WEST CARTHAGE — Carthage Specialty Paperboard claims that rumors about it closing its doors are unfounded, but a union leader representing several company employees is skeptical of the unprecedented situation.
“Our fear is everything is not okay, and I hope and pray I’m wrong,” said James “Jim” H. Ridgeway, international union representative for United Steelworkers, which represents 60 of the companies union employees.
Carthage Specialty Paperboard’s CEO Patrick J. Purdy released a statement Wednesday saying the company planned a temporary five-to-seven-day closure to conduct maintenance on its paper machine and install upgraded equipment to increase production, adding that any rumors about the company closing its plant indefinitely were “completely false and without merit.”
“Once the installation and maintenance procedures are completed, the machine will be placed back online and to fulfill our existing order backlog,” Mr. Purdy said in his statement.
When asked whether the number of employees working at the plant would change, Donald H. Schnackel, vice president of finance, said “everything is in the (statement).”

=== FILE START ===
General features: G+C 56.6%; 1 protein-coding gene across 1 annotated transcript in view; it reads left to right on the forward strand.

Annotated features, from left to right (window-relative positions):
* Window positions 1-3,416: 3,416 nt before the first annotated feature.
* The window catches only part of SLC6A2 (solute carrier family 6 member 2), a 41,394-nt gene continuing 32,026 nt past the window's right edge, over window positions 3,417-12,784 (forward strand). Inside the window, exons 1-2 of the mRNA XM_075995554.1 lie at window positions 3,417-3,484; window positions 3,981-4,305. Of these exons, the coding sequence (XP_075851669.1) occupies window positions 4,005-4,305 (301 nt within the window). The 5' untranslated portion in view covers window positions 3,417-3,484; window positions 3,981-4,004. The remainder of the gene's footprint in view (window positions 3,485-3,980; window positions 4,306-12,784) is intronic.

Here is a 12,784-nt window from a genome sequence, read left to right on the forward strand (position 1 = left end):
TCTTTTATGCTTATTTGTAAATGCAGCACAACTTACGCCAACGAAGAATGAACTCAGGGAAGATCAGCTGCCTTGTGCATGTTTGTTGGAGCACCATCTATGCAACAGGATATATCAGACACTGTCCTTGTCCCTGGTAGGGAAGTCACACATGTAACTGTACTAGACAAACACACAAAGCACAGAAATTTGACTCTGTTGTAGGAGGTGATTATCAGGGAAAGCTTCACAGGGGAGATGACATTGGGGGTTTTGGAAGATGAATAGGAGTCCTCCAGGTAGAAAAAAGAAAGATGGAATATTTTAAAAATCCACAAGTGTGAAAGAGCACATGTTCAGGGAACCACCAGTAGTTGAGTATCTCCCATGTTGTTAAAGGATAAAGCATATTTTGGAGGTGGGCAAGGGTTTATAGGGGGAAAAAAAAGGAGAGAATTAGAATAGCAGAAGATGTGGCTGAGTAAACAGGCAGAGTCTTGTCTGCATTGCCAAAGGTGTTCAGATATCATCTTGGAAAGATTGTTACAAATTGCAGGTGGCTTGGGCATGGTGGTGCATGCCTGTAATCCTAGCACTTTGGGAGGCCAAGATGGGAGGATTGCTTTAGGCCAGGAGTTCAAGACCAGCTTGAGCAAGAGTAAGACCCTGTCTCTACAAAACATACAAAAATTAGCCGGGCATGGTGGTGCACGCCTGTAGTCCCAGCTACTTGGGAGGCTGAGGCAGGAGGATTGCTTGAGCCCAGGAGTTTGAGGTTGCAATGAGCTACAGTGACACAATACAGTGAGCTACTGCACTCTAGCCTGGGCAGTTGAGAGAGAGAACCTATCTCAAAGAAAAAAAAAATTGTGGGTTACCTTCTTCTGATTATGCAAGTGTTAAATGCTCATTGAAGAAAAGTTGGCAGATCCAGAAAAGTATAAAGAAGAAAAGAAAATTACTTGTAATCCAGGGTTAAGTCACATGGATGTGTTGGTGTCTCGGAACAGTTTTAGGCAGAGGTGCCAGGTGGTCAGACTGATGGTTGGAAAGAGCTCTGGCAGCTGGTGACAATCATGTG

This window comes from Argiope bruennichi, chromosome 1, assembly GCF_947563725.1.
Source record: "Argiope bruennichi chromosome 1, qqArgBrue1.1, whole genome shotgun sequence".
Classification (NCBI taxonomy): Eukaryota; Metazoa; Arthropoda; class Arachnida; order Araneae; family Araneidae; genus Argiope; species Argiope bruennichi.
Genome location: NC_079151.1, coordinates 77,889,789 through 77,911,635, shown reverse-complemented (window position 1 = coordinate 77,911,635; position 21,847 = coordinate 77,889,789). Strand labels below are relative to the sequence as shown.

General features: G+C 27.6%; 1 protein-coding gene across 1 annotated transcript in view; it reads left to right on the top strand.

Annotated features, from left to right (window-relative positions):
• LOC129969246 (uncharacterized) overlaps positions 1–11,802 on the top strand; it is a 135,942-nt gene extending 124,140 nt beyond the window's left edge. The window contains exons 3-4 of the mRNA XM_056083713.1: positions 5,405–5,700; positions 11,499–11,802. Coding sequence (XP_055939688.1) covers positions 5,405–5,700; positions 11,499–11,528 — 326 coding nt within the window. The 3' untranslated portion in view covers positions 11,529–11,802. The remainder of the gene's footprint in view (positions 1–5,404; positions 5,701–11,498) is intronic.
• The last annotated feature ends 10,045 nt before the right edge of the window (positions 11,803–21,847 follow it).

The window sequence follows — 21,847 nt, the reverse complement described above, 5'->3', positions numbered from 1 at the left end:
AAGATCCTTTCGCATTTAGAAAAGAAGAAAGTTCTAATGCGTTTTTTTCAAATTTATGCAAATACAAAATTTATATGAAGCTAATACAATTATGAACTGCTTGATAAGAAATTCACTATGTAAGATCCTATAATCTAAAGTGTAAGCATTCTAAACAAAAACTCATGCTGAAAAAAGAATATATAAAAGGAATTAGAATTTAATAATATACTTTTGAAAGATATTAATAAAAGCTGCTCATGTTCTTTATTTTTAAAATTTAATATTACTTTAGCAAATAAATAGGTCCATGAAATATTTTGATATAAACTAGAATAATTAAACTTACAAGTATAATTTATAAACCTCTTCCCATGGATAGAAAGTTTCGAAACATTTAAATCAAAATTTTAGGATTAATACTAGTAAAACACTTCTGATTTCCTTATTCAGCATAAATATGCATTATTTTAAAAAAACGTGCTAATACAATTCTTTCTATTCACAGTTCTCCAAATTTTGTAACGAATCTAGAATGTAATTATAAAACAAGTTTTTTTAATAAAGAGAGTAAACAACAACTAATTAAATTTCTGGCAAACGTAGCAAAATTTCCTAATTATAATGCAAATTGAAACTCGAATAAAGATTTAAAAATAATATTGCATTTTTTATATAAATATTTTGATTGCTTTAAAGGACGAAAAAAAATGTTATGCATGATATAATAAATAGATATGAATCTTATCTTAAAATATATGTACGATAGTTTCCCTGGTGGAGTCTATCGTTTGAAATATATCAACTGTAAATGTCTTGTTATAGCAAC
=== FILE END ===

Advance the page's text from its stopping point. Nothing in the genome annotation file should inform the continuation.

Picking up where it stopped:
“It’s a normal course of business,” he said.
But that’s not how the union sees it.
The way Carthage Specialty Paperboard handled its maintenance closure was unusual and violated protocol with United Steelworkers, said Mr. Ridgeway, who represents 20 north country companies including Alcoa.
He said the company should have notified the union about its temporary closure instead of having him hear second-hand information about the company laying off employees or having issues with its raw material supply and not knowing whether the maintenance employees would be working during the shutdown. Instead, he found out about it from Al Potter, United Steelworkers local union president.
The union will find out if the company releases a schedule for its maintenance workers Thursday afternoon, he said.
“There’s an absolute lack of trust with the way they operate,” he said. “They should give us the straight scoop.”
Maintenance shutdowns are typically planned about two months in advance to give employees time to prepare and potentially schedule vacations, Mr. Ridgeway said.
“It normally doesn’t happen in like a three-day period,” he said. “It’s certainly not what I would call a traditional maintenance shutdown.”
Carthage Specialty Paperboard entered negotiations with United Steelworkers two weeks ago, Mr. Ridgeway said.
Mr. Schnackel said that the company’s current three-year contract will expire this summer.
Prior to negotiations, Mr. Ridgeway said, he had not heard from the company despite sending three to four letters last year.
“They literally didn’t answer my letters,” he said. “That’s not the way I’m used to doing business.”
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